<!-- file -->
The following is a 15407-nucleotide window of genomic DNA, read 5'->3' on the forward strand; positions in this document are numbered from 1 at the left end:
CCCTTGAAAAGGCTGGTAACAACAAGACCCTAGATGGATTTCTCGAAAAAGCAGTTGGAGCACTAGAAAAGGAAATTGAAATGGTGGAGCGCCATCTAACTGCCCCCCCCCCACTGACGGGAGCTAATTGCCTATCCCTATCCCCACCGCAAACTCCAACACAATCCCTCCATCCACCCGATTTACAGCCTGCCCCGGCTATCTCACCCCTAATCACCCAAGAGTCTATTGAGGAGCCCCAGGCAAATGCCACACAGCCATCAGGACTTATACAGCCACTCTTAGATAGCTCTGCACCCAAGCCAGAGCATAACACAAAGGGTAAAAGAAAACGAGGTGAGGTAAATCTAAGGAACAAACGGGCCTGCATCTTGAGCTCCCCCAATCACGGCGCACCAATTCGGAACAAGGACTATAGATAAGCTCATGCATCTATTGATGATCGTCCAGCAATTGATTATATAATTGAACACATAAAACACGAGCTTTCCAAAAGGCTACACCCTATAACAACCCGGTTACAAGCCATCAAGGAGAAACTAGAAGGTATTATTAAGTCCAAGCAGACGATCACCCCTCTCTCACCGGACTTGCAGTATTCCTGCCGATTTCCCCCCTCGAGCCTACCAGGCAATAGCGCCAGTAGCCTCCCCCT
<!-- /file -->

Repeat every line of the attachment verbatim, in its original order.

The following is a 15407-nucleotide window of genomic DNA, read 5'->3' on the forward strand; positions in this document are numbered from 1 at the left end:
CCCTTGAAAAGGCTGGTAACAACAAGACCCTAGATGGATTTCTCGAAAAAGCAGTTGGAGCACTAGAAAAGGAAATTGAAATGGTGGAGCGCCATCTAACTGCCCCCCCCCCACTGACGGGAGCTAATTGCCTATCCCTATCCCCACCGCAAACTCCAACACAATCCCTCCATCCACCCGATTTACAGCCTGCCCCGGCTATCTCACCCCTAATCACCCAAGAGTCTATTGAGGAGCCCCAGGCAAATGCCACACAGCCATCAGGACTTATACAGCCACTCTTAGATAGCTCTGCACCCAAGCCAGAGCATAACACAAAGGGTAAAAGAAAACGAGGTGAGGTAAATCTAAGGAACAAACGGGCCTGCATCTTGAGCTCCCCCAATCACGGCGCACCAATTCGGAACAAGGACTATAGATAAGCTCATGCATCTATTGATGATCGTCCAGCAATTGATTATATAATTGAACACATAAAACACGAGCTTTCCAAAAGGCTACACCCTATAACAACCCGGTTACAAGCCATCAAGGAGAAACTAGAAGGTATTATTAAGTCCAAGCAGACGATCACCCCTCTCTCACCGGACTTGCAGTATTCCTGCCGATTTCCCCCCTCGAGCCTACCAGGCAATAGCGCCAGTAGCCTCCCCCT